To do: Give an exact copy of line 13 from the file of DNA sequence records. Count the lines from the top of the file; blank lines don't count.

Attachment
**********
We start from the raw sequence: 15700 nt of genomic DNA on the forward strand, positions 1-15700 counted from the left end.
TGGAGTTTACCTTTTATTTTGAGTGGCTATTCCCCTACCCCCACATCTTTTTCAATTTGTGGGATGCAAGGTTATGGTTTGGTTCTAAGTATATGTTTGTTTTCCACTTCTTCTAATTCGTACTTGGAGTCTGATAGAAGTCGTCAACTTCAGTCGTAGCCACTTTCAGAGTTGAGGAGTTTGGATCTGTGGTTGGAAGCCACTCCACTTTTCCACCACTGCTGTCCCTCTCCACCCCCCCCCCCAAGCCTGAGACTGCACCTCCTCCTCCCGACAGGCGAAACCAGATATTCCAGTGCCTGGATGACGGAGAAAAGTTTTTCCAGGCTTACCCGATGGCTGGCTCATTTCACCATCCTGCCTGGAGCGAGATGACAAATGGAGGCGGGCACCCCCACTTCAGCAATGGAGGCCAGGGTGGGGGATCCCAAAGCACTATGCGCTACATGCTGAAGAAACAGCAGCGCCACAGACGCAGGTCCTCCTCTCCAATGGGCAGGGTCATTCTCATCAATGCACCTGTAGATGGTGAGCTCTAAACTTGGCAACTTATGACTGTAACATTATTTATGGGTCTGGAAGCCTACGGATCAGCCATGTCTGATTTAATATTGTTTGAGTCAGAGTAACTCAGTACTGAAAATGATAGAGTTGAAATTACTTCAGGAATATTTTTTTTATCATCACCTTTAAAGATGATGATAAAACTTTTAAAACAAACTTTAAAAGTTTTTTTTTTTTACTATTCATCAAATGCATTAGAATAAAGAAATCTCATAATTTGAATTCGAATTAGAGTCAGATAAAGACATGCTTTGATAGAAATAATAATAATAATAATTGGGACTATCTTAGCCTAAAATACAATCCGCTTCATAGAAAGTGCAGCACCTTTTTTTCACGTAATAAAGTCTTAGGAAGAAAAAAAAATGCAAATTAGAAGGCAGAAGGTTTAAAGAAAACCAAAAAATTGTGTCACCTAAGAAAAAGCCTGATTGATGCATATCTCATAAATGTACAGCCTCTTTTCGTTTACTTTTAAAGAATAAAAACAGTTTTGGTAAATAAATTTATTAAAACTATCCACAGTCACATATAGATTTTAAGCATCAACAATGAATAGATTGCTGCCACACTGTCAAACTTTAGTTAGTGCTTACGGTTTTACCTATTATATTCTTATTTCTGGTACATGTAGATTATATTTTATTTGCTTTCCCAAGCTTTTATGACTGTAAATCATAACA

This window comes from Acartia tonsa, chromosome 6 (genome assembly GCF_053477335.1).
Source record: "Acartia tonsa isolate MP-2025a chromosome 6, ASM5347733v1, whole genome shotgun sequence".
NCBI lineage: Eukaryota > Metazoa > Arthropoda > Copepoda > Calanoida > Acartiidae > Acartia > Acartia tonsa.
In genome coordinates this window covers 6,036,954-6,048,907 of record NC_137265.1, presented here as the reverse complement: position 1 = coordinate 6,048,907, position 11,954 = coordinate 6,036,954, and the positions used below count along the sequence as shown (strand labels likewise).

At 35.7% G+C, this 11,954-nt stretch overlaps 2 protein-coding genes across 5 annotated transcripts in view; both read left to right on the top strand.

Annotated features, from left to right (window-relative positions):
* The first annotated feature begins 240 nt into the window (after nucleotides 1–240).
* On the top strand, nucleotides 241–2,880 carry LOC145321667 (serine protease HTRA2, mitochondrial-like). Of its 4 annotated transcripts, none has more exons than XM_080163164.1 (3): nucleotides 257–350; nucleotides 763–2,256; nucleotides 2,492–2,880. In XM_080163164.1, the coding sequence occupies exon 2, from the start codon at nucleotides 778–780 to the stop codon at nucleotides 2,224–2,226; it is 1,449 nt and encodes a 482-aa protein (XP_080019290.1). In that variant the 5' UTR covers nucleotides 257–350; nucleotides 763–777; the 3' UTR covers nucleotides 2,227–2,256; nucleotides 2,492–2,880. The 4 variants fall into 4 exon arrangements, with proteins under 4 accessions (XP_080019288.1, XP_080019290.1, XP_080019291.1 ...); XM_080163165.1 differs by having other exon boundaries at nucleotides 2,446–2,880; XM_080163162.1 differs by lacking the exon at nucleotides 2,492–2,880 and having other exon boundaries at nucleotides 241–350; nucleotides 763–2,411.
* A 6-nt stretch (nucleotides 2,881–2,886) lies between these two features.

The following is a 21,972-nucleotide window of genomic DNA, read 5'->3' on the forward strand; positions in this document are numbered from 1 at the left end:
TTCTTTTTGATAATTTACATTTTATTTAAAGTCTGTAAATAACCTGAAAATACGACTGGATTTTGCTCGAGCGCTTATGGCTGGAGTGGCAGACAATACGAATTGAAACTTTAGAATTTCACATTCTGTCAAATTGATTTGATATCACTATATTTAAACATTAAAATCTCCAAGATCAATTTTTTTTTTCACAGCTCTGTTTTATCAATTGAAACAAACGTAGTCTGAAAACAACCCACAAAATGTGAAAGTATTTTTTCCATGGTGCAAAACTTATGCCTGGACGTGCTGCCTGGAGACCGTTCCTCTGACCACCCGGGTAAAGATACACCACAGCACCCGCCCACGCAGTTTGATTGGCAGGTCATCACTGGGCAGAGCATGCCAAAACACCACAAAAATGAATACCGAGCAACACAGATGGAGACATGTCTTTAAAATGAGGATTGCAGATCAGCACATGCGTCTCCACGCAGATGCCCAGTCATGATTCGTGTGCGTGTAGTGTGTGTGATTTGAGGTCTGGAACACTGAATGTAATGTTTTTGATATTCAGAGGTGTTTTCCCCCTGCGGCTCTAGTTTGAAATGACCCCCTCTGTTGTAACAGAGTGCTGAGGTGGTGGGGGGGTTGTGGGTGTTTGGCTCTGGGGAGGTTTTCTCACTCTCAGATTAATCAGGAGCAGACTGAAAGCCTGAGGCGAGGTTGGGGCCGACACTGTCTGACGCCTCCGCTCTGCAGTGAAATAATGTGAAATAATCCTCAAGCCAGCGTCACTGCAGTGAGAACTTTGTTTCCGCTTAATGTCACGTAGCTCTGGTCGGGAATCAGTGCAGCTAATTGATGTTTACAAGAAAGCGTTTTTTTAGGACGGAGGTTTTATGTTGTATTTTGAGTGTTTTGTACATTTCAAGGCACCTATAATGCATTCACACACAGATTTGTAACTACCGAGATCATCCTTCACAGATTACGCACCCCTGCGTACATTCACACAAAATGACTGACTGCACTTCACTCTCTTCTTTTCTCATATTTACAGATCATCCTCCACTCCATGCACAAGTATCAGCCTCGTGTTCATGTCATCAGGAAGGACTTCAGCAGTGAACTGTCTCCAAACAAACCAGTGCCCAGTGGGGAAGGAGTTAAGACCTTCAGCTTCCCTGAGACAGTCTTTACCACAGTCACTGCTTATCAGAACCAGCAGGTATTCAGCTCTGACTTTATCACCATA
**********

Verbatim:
TTCTTTTTGATAATTTACATTTTATTTAAAGTCTGTAAATAACCTGAAAATACGACTGGATTTTGCTCGAGCGCTTATGGCTGGAGTGGCAGACAATACGAATTGAAACTTTAGAATTTCACATTCTGTCAAATTGATTTGATATCACTATATTTAAACATTAAAATCTCCAAGATCAATTTTTTTTTTCACAGCTCTGTTTTATCAATTGAAACAAACGTAGTCTGAAAACAACCCACAAAATGTGAAAGTATTTTTTCCATGGTGCAAAACTTATGCCTGGACGTGCTGCCTGGAGACCGTTCCTCTGACCACCCGGGTAAAGATACACCACAGCACCCGCCCACGCAGTTTGATTGGCAGGTCATCACTGGGCAGAGCATGCCAAAACACCACAAAAATGAATACCGAGCAACACAGATGGAGACATGTCTTTAAAATGAGGATTGCAGATCAGCACATGCGTCTCCACGCAGATGCCCAGTCATGATTCGTGTGCGTGTAGTGTGTGTGATTTGAGGTCTGGAACACTGAATGTAATGTTTTTGATATTCAGAGGTGTTTTCCCCCTGCGGCTCTAGTTTGAAATGACCCCCTCTGTTGTAACAGAGTGCTGAGGTGGTGGGGGGGTTGTGGGTGTTTGGCTCTGGGGAGGTTTTCTCACTCTCAGATTAATCAGGAGCAGACTGAAAGCCTGAGGCGAGGTTGGGGCCGACACTGTCTGACGCCTCCGCTCTGCAGTGAAATAATGTGAAATAATCCTCAAGCCAGCGTCACTGCAGTGAGAACTTTGTTTCCGCTTAATGTCACGTAGCTCTGGTCGGGAATCAGTGCAGCTAATTGATGTTTACAAGAAAGCGTTTTTTTAGGACGGAGGTTTTATGTTGTATTTTGAGTGTTTTGTACATTTCAAGGCACCTATAATGCATTCACACACAGATTTGTAACTACCGAGATCATCCTTCACAGATTACGCACCCCTGCGTACATTCACACAAAATGACTGACTGCACTTCACTCTCTTCTTTTCTCATATTTACAGATCATCCTCCACTCCATGCACAAGTATCAGCCTCGTGTTCATGTCATCAGGAAGGACTTCAGCAGTGAACTGTCTCCAAACAAACCAGTGCCCAGTGGGGAAGGAGTTAAGACCTTCAGCTTCCCTGAGACAGTCTTTACCACAGTCACTGCTTATCAGAACCAGCAGGTATTCAGCTCTGACTTTATCACCATA